Saturday, December 24, 2016

REVIEW: The Other Einstein by Marie Benedict

The Other Einstein
by Marie Benedict

Publisher: SourceBooks Landmark
Page Count: 304
Release Date: October 18, 2016
Format: Kindle

How got: personal buy via Amazon

First attention getter: obscure historical female figure via TV show, Legends of Tomorrow


From GoodReads:

A vivid and mesmerizing novel about the extraordinary woman who married and worked with one of the greatest scientists in history.

What secrets may have lurked in the shadows of Albert Einstein’s fame? His first wife, Mileva “Mitza” Marić, was more than the devoted mother of their three children—she was also a brilliant physicist in her own right, and her contributions to the special theory of relativity have been hotly debated for more than a century.

In 1896, the extraordinarily gifted Mileva is the only woman studying physics at an elite school in Zürich. There, she falls for charismatic fellow student Albert Einstein, who promises to treat her as an equal in both love and science. But as Albert’s fame grows, so too does Mileva’s worry that her light will be lost in her husband’s shadow forever.

A literary historical in the tradition of The Paris Wife and Mrs. Poe, The Other Einstein reveals a complicated partnership that is as fascinating as it is troubling.

My Thoughts:

Star Rating - 5

I was inspired to start this book from an episode of Legends of Tomorrow where Mileva plays a central role. I had never heard of this woman before and was fascinated to learn that she might have played such a central role in Einstein's theories and fame. Books about obscure historical figures, especially female ones, always interest me. I was excited to start this one.

The heart of this novel is this amazing woman who had so much potential yet got lost to history. I feel she's a prime example of how women have gotten lost in the shuffle of possible famous historical figures, smothered in the achievements of the men in their lives. She had so much to give and unfortunately was not given the credit she was due.

Yet part of the problem I feel was her. I don't know if historically her personality had any basis in fact. However as portrayed in this work, I can see why history forgot her. She started out strong, with dreams as large as the world and the guts to pursue those dreams with all of her being. She faced down family condemnation, societal blocks, and physical limitations to pursue a degree and a dream of making a name for herself in the intellectual world.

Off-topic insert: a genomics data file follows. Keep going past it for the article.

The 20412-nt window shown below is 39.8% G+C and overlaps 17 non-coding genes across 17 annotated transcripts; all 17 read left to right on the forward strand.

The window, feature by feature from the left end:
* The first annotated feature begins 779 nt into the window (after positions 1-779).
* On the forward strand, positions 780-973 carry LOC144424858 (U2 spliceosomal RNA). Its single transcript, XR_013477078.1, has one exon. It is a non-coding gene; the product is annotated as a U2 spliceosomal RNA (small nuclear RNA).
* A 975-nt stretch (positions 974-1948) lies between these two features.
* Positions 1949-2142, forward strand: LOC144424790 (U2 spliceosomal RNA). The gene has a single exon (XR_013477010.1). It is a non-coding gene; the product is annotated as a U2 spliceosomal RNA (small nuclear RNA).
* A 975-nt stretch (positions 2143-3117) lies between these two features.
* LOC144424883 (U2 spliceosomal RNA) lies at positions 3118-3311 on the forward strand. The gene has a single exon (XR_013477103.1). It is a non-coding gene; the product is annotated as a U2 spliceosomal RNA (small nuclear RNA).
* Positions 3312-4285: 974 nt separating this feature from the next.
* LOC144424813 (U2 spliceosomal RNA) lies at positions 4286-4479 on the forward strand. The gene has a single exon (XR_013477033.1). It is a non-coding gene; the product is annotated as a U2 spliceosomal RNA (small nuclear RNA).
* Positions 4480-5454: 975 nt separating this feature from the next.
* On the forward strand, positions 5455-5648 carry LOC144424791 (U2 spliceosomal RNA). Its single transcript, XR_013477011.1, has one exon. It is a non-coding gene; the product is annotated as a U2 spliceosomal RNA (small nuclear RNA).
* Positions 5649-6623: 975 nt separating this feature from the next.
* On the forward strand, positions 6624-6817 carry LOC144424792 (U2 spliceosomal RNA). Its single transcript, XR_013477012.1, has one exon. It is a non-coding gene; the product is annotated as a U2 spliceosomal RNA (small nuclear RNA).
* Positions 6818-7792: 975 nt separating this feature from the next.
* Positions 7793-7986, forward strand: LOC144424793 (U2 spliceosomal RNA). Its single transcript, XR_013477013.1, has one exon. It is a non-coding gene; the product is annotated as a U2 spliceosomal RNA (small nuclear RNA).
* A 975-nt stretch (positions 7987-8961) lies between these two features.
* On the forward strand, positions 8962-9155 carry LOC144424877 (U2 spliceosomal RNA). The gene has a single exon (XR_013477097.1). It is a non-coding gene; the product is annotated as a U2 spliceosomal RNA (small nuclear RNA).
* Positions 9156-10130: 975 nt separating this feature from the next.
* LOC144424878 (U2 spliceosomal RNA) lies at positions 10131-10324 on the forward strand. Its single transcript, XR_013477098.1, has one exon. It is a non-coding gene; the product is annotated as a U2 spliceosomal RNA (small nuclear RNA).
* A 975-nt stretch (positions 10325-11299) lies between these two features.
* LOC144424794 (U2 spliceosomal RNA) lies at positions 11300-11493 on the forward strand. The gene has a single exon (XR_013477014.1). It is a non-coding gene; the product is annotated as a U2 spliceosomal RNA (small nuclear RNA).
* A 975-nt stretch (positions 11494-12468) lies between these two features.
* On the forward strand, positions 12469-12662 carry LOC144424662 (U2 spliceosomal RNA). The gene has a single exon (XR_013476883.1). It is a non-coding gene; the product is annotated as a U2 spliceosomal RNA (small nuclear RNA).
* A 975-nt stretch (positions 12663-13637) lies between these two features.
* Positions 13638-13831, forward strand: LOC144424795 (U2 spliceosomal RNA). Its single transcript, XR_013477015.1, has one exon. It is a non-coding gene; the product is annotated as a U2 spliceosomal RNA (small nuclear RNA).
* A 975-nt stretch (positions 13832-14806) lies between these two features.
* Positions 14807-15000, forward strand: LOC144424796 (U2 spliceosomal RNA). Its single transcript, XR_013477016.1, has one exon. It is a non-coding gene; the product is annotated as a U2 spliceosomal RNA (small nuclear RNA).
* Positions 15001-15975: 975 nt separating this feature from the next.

Once she hooked up with Albert romantically however, it seems like her dreams, personality, and needs became subsumed by his. It didn't happen all at once but gradually. By the time we approached the end of the book, she finally drew the line in the sand and struck out on her own.

However, the journey to that decision was painful. I watched this woman I had grown to admire make herself subservient and a second-class citizen to her own husband. She put his needs above her own so many times that she lost track of what she actually wanted. She put her trust in him again and again, never learning the lesson once he betrayed her over and over. At least by the end, she found her spine and stood up to Albert once his demands reached a certain unbelievable level. By the books send, I admired her again.

Now Albert... that's a figure that's interesting in this book, whether it's in the fashion of an admirable figure in science or a douche bag on the level of Hitler is up to the individual reader. If even a quarter of what he did in this book really happened, I have to question the level of admiration given to him by history.

I do know for a fact that the list presented to Mileva at the end of the book did happen; that alone makes me distain him as a human being. But throughout the entire book he treats Mileva horribly. He steals her ideas, cheats on her, physically and emotionally abuses her, and threaten the lives of her and his children for his ego. At least I can say the author shows her skill at characterization by making such an icon of scientific history so ultimately flawed as a human.

I think that’s what can be taken away from this book and what makes it such a gem. The author’s skill at making her characters so flawed and unlikable yet making us root for them all the same takes serious characterization chops. Even though I hate Albert as a person, his brilliance and charisma still stand out. And Mileva… the crap that woman went through, partly what she allowed herself to go through, shaped her into a person that at the end I could admire and root for. The character journeys portrayed in this book are its heart and soul.

To me, this book was about Mileva as a person and historical figure. I feel the world lost out on a treasure once she hooked up with Mr. Douche-bag. The author takes the reader on emotional character journeys that leave you gasping and heart-wrenched. Whether you grow to love or hate Mileva and Albert, at least through this work, they still touch you in a deeply emotional way, right to your soul. I highly recommend this work to anyone looking for an incredible character journey or who enjoy obscure historical figures.

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